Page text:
I think I got in just before the real autumn arrived. You know the one. The one that brings scudding clouds, wet rain, chilly starts, damp mushy leaves, and condensation on the glass when you pull back the curtains in the morning. The real autumn, the one the poets don’t write about; the walking to school with a heavy heart autumn.
But enough of that, it’s been years since I walked to school.
I want to tell you about what I did on Sunday before the real autumn arrived. And what a sun day it was too. It’s hard to believe that since then it has hardly stopped raining. Still, it’s good for the garden and that is what I want to go on about today.
On Sunday I awoke knowing that I wanted to do something but not at all sure what it was. There were plenty of things I didn’t want to do – tax returns, tidying up my corner of the kitchen, putting the ironing away. But on such a lovely day it seemed wrong somehow to fritter it on things not at all frivolous, so I decided to spend Sunday avoiding doing the things I’d avoided doing the Sunday before and indulge myself a little.
Of course fun is in the eye of the beholder, and one man’s fun is another’s torment, but fun can quite often mean a spot of gardening; at least it can for me. So it was off to the nursery just off the M60 with a crumpled twenty-pound note in my hand.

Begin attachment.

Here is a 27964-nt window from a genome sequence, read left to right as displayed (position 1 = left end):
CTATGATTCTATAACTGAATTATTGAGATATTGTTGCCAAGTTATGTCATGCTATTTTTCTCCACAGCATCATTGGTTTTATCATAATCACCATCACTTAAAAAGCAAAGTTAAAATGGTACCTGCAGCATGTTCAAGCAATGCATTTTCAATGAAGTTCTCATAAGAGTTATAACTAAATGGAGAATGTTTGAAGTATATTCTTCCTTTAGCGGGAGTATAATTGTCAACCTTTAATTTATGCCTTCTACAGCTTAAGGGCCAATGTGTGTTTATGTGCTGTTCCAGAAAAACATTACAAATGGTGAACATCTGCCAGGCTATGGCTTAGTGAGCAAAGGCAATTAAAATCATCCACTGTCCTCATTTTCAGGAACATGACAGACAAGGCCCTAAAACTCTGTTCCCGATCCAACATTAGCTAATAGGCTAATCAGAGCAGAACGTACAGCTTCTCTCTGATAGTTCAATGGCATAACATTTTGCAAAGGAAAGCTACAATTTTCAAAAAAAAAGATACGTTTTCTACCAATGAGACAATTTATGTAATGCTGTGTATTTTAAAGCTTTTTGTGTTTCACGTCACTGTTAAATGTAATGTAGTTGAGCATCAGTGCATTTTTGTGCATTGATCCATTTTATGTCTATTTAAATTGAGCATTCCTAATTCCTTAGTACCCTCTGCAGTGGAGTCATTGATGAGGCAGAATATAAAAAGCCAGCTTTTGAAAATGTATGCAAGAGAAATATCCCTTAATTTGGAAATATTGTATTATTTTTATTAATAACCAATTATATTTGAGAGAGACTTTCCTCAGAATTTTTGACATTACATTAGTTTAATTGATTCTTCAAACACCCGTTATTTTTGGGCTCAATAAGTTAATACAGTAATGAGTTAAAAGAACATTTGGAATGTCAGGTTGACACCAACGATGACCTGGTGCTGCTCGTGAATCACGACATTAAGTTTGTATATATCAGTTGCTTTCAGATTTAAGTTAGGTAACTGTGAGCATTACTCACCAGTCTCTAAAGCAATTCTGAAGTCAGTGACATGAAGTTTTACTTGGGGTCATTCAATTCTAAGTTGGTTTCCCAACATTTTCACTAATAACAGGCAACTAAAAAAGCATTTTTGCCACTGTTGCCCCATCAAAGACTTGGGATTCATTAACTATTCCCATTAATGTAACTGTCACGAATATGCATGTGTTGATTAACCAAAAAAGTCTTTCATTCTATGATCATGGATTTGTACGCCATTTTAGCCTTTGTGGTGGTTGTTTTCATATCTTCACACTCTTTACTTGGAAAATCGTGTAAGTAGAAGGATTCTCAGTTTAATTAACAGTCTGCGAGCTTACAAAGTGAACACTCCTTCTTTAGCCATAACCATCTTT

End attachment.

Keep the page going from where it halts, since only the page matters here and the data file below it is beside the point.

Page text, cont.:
In the spring I like to grow my plants from seed, but at this time of year with only a few pots to plant, I just buy some. Call me a purist but I try to avoid the Garden Centre experience with its restaurant, ornaments, furniture, and Christmas decorations, preferring a place that simply sells plants.
Three trays of yellow, purple, and cream pansies, a couple of trays of orange and mauve violas, four shades of pink cyclamen, a dwarf conifer, an ivy, and a couple of trailing variegated sages later my twenty quid had been well spent.
Back home I emptied the going-over summer bedding from my tired pots and basket and replaced the root compacted compost. I find it hard to throw plants away, so anything that might overwinter was planted in my back yard – just in case. My twenty quids worth of plants filled the basket, four good sized pots, and (because I had plants left over) four or so smaller planters. I even tucked some dwarf narcissus and crocus into the compost of each.
So that’s it. The autumn and winter planting done with even a touch of spring ready to come through in the New Year. I’m looking forward to watching them grow - all very satisfying.
I still need to do my tax return though.